E034568.DOC - Filed CERTIFIED FOR PARTIAL PUBLICATION IN...

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Filed 8/24/05 CERTIFIED FOR PARTIAL PUBLICATION * IN THE COURT OF APPEAL OF THE STATE OF CALIFORNIA FOURTH APPELLATE DISTRICT DIVISION TWO DWIGHT D. GREEN, Plaintiff and Appellant, v. STATE OF CALIFORNIA, Defendant and Appellant. E034568 (Super.Ct.No. RCV 60816) OPINION APPEAL from the Superior Court of San Bernardino County. Ernest G. Williams, Judge. (Retired judge of the Los Angeles Superior Court, assigned by the Chief Justice pursuant to art. VI, § 6, of the Cal. Const.) Affirmed in part; reversed in part with directions. Bill Lockyer, Attorney General, Jacob Appelsmith, Senior Assistant Attorney General, Elizabeth Hong, Supervising Deputy Attorney General, and Michelle Logan- Stern, Deputy Attorney General, for Defendant and Appellant. Pine & Pine, Norman Pine, Beverly Tillett Pine; Law Offices of David H. * * Pursuant to California Rules of Court, rules 976(b) and 976.1, this opinion is certified for partial publication with the exception of sections 5, 6, 7, 8, and 9. 1
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Greenberg and David H. Greenberg for Plaintiff and Appellant. 1. Introduction Plaintiff Dwight D. Green worked for defendant, the State of California, as a stationary engineer at a correctional facility for over 12 years before he was placed on disability retirement. The jury found that, in failing to provide plaintiff with reasonable accommodation for his Hepatitis C, defendant discriminated against plaintiff in violation of the Fair Employment and Housing Act (the FEHA). (Gov. Code, § 12900 et seq.) 1 The jury awarded plaintiff $597,088 in economic damages and $2,000,000 in noneconomic damages, which the court reduced to $1,800,000. In challenging the jury’s verdict, defendant raises the following claims: the jury’s verdict was not supported by the evidence; the decision of the workers’ compensation judge barred plaintiff’s disability discrimination claim; the court abused its discretion in excluding evidence of the Workers’ Compensation Appeals Board (the Appeals Board) proceeding and the testimony of Dr. Alvin Markovitz, the qualified medical examiner for the administrative proceeding; the court erred in instructing the jury on the elements of the prima facie case and the defenses; and the award of $2,000,000 in noneconomic damages was excessive. In his cross-appeal, plaintiff claims the trial court exceeded its authority in reducing the noneconomic damages and abused its discretion in denying the requested amount of attorneys fees. Defendant’s challenges to the sufficiency of the evidence and the instructions 1 All further statutory references will be to the Government Code unless otherwise stated. 2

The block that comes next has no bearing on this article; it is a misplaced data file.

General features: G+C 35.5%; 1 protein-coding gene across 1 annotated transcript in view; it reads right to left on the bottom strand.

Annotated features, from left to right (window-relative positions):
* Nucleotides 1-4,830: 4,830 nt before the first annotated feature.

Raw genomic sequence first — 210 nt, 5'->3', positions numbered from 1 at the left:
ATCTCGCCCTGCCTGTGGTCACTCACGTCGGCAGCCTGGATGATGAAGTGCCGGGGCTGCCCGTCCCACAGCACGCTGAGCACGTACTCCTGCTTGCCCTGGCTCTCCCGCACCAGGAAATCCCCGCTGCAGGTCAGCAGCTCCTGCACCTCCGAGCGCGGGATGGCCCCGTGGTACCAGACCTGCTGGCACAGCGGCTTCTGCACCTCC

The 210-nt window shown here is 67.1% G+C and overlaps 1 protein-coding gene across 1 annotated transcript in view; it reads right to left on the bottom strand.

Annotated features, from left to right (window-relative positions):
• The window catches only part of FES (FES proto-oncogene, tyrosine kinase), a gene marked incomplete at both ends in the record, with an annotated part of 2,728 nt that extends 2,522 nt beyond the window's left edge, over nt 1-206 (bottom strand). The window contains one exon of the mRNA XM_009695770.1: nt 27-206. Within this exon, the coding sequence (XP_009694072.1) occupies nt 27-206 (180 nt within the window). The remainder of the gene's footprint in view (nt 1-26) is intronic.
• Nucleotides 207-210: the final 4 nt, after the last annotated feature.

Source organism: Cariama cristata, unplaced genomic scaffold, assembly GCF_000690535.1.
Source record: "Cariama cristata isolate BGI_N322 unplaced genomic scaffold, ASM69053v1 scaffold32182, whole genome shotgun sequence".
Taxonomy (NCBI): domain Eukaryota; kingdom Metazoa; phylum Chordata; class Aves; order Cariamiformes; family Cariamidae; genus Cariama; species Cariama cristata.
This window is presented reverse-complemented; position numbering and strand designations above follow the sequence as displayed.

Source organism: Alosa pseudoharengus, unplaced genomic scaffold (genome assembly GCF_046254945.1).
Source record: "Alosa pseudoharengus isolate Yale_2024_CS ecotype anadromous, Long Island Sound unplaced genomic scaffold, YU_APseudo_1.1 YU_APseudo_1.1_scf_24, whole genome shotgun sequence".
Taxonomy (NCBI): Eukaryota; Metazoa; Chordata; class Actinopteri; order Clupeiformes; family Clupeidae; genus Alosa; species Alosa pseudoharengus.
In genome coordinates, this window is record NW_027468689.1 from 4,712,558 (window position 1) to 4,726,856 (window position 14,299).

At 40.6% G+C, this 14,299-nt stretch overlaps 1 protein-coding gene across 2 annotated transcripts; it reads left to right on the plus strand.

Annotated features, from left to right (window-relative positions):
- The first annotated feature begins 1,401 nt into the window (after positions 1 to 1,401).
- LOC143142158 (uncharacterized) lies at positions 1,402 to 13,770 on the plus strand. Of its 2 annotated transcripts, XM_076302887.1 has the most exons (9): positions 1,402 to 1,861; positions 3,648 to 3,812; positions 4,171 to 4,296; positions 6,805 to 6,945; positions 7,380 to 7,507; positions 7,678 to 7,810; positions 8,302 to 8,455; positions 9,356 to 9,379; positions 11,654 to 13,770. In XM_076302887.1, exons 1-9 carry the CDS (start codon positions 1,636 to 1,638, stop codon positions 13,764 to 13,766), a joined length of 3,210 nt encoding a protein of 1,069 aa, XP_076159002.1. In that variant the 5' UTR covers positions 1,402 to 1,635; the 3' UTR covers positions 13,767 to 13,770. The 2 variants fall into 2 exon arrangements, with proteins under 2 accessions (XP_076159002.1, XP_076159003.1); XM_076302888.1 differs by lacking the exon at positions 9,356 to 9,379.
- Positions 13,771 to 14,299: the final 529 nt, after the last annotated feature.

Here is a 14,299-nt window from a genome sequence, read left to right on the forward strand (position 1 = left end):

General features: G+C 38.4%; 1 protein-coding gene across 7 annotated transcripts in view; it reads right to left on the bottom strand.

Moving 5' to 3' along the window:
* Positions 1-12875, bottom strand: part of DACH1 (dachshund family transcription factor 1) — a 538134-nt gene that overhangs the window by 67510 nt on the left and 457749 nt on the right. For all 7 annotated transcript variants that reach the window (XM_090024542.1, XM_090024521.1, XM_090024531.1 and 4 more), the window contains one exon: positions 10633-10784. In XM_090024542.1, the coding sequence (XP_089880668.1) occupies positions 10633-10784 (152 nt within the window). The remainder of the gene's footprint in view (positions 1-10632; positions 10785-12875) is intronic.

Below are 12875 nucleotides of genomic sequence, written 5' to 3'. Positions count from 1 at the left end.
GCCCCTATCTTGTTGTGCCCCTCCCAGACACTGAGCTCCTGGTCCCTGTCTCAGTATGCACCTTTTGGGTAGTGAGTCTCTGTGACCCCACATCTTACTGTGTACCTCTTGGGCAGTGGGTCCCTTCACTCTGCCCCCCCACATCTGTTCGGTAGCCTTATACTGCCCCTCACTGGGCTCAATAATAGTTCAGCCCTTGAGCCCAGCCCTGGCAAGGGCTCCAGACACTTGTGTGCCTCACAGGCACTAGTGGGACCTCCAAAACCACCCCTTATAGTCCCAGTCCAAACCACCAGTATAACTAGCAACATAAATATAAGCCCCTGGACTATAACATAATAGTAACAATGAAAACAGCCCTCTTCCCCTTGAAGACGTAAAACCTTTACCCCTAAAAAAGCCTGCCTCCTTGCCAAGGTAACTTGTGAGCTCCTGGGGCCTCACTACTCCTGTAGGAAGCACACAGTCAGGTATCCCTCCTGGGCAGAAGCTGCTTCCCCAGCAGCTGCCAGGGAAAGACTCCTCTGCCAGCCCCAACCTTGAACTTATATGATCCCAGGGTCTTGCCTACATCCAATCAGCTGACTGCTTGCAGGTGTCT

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require that we decide whether the trial court correctly placed upon defendant the burden of establishing that plaintiff was incapable of performing his essential functions with reasonable accommodations, as required under section 12940, subdivision (a). We conclude that it was defendant’s burden to prove plaintiff’s incapacity as an affirmative defense and not plaintiff’s burden to prove his capacity to perform as part of his prima facie case.
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  • Spring '14
  • AntonioBaez
  • Discrimination, Legal burden of proof, Prima facie

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